4. That is a good question that I have not thought about a lot. It's also a bit too open-ended to answer easily. I see no sense in the proliferation of assault rifles (AR-15's and such) to the general public. On the other hand, virtually any semi-auto handgun could be construed by someone to be 'military grade.' The 1911 pistol was adopted by the US military in 1911-- the design is over 100 years old and still in use (and I own one). If we ban public ownership of anything that is 'military grade' we probably need to go back to revolvers (I own several of those). Assuming, however, we could work out a definition that could rationally be expected to prevent mass killings I would be in favor of the limitation. Maybe we should just ban 'factory made' ammunition but let shooters buy the components to build the ammo 😏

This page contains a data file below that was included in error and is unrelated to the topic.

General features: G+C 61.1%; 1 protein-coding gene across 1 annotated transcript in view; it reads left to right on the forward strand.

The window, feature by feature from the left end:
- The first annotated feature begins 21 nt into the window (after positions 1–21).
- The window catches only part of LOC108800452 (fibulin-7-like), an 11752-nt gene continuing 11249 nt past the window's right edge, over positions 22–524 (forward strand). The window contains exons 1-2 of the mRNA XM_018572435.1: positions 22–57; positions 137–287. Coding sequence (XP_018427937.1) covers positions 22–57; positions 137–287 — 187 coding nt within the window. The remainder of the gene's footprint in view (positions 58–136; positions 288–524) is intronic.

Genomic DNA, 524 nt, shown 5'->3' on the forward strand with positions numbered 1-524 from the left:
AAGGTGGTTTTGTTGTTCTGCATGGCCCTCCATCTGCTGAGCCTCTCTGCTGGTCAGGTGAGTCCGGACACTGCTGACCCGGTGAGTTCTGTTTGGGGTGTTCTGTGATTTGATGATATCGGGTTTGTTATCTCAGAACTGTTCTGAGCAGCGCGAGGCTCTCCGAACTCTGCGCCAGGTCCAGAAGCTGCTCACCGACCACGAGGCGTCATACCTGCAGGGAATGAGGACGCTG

5. Well, yes. Personally, I have long thought that the 2A will get repealed or heavily modified one of these days, and if things keep going as they are I might even vote in favor of the changes. That, for me is a shame, because I am one of the many, many Americans that own guns as a hobby. I own old guns and/or unique guns. Why? I like to work with my hands and restore/reuse old things. Old cars are too costly and hard to fit on a work-bench in the winter. Many old guns are, with all their drawbacks, marvels of engineering. Ammunition is equally interesting, particularly if you have to search out the brass casings or modify newer casings to fit, and make your own bullets and run the tests to determine which type of gunpowder works best, etc, etc, etc. And then, when you think you have everything just perfect, you can go out to the shooting range and kill pieces of paper, find out things are not perfect, and go back to the work bench for further improvements. And I don't carry a gun, and they go to the range unloaded and come home unloaded. And I don't belong to the NRA either. I would say, however, that the oft-repeated thing about the huge number of guns owned in the US is a red-herring. Many of us that own many guns are hobbyists such as myself, and most of those guns are old -- not the ones that are best for the killing.